Written by: Leah D. Hanoosh

 

 

Sometimes love is not enough. Repeat that to yourself.

 

Some reading this may do so, wondering why I state the obvious. Others, especially those of us who are converts and/or have been brought up surrounded by the typically “Western” narrative of marriage, may repeat the words with a touch of hesitation.

 

Love is not enough. Love is not enough?  

 

Don’t misunderstand: love brings light, harmony, joy, and adventure to a relationship. Love is a wonderful and important element in a marriage. But it is not enough. It is not the foundation upon which marriage must be based.

 

What, then, is that foundation? Once you answer that question for yourself, you will be equipped to begin preparing for a new, healthy marriage.

 

We crave love. Having survived divorce, completed your iddah, and now arrived at the point where you are hoping to remarry, it is normal that you should desire a warm and loving relationship. However, if I were allowed only one piece of advice to give to those preparing for a new marriage, it would be this: treat any match like a business transaction before you allow emotions to enter the equation.

 

Make a list. What personal qualities are you looking for? What are the prerequisites for any candidate before consideration? What essential elements must your relationship hold? Which points are non-negotiable? Where may you be open to compromise? Ask any potential match to create a similar list.

 

If this approach seems somewhat cold and methodical, that is a good thing. In the beginning, imagine you are interviewing candidates for a job, rather than searching for your life partner. Though this may be a difficult mindset to adopt, for some, it is ultimately for your own benefit. If you discover that a possible future husband is incompatible, or he holds some sort of belief or characteristic that is a deal breaker, it will be much easier to say no if you aren’t in love.

 

Once in love, we tend to make excuses, to hope for change in our partner, to convince ourselves that it will be okay – even if it won’t. It can be painful to break things off.

 

In every Disney love story, the movie ends with a wedding. But in Islam, the wedding is the beginning.

 

Everything we do before we marry must be in an attempt to create a foundation upon which we can live the rest of our lives. But how do we do that? What do we look for? Though I have advised thus far that love is not enough and that you should create lists, I have given few specifics. I have taken this approach because the journey to a new marriage is highly individual. What I looked for in a husband may be vastly different from anyone else.

 

We all hold different values and we all have different priorities. Some of us may hold religiosity to the highest standard of importance. Some may have an adamant desire for more children (or any children at all), while others are willing to compromise on that point. However, no matter your personal deal breakers, no matter your list of priorities, every marriage must have within its foundation the elements of respect and trust. It is impossible to have a healthy marriage without these things.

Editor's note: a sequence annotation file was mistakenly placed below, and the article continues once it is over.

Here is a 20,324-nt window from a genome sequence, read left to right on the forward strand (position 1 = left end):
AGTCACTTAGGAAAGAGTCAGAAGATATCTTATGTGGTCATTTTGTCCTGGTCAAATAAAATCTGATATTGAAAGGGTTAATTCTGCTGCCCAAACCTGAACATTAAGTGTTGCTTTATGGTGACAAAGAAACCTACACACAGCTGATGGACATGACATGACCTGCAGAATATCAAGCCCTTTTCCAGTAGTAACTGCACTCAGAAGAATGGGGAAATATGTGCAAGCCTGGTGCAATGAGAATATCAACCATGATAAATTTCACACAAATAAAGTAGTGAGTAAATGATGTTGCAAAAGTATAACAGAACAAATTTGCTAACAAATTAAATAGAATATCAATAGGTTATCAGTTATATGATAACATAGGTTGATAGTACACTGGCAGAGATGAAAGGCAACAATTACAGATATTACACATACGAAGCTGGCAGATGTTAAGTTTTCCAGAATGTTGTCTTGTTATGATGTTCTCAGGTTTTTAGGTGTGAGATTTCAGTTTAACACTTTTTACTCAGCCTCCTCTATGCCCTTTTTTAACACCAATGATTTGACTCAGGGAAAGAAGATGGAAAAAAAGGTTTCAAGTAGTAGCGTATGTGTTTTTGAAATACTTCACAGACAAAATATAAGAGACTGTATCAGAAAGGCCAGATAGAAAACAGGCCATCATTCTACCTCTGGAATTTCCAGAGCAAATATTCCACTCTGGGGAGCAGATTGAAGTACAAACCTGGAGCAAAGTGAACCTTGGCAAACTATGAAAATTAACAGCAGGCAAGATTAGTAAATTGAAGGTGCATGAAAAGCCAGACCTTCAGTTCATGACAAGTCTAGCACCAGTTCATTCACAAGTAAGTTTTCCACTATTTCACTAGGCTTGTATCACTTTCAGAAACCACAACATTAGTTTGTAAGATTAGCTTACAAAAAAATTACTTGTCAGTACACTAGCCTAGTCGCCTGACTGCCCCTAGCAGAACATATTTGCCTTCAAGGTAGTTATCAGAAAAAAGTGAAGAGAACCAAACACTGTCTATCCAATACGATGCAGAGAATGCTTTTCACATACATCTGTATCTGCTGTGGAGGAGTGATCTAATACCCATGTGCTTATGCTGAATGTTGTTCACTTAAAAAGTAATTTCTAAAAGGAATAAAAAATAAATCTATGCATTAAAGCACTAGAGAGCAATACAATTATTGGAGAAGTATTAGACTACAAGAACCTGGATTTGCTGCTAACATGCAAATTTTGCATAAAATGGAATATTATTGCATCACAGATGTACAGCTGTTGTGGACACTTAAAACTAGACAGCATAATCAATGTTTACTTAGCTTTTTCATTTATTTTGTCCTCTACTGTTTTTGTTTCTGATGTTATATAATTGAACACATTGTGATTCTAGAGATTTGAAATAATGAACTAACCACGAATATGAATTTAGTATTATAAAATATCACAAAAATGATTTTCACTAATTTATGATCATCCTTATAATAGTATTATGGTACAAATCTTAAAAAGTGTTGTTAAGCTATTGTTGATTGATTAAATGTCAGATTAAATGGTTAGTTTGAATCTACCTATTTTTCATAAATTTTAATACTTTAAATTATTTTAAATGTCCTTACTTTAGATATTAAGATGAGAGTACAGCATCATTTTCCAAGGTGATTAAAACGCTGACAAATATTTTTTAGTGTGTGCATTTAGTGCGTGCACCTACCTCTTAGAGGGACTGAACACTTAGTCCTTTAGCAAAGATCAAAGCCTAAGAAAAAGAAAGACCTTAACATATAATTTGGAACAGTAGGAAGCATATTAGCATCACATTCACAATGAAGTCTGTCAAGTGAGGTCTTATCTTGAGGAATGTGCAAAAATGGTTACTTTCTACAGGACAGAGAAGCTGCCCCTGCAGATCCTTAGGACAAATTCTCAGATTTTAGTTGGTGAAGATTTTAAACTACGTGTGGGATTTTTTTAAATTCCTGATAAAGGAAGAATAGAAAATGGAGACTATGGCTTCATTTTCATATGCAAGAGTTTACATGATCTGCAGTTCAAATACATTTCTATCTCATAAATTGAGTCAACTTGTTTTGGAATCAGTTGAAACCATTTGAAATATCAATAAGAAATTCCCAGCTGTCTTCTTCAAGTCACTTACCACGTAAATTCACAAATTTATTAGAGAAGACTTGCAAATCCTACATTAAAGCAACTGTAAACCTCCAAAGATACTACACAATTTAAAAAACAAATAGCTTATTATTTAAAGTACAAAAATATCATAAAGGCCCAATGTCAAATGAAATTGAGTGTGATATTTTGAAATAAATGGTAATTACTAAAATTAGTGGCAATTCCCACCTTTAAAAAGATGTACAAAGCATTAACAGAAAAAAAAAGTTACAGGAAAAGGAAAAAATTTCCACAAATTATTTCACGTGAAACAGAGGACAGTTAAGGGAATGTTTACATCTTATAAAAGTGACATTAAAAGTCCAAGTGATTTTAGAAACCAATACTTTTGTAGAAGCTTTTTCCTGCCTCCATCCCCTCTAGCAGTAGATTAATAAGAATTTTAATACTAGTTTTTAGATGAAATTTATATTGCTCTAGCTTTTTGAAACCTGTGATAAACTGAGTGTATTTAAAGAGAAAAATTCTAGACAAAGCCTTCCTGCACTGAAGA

After you have made your lists and found someone compatible, work on establishing respect, work on building trust. A marriage where there is a lack of respect on one or both sides is a toxic one.

 

The above is more or less the model my husband and I followed as we were getting to know one another before we definitively decided that we wanted to marry. We exchanged emails, spent many hours on the phone, discussing our personal beliefs and priorities in detail.

 

We did not – do not – correspond identically, nor do any two people, I am sure. But we decided very early on to be methodical in our approach to marriage. It worked well for us. We connected first on a rational level, our personalities clicked, and a relationship of love grew from there, and continues to grow. I believe that as long as all parties are exercising honesty, it should work well for any couple.

 

It is vital to remember, however, that no matter how compatible you seem with your husband-to-be, there will be bumps in the road. No marriage, even those between the closest of friends and the greatest of soulmates, is without its difficulties. This is, perhaps, the second most important piece of advice, and one that my grandma gave me on more than one occasion: marriage can be hard. It can be especially difficult to bear that in mind as we search for our true love, our real happily ever after.

 

After divorce, we thirst even more for a relationship filled with the simplicity of comfort and love. But with the right partner, bumps in the road are steps towards that place of comfort. It is as Allah told us in the Quran: “Verily, after hardship comes ease.”

 

In Surat ar-Rum, Allah said: “And among His signs is this, that He created for you mates from among yourselves, that you may dwell in tranquility with them, that He has put love and mercy between you…”

 

Love may not be a good building block upon which to begin a marriage, but with a good foundation – trust and respect – and strong supporting pillars – compatibility of priorities, beliefs, and personality – love is something that will naturally bloom.

 

 

 

Leah is an American expatriate living in Oman with her Iraqi husband and two children of mixed nationality. She is a stay-at-home mom with aspirations involving mastering several languages, translation, medicine, and writing.When she isn’t encouraging her kids to do silly things, she is spoiling her family with her excellent cooking, drinking copious amounts of coffee, and reflecting on her life experiences thus far.

 

 

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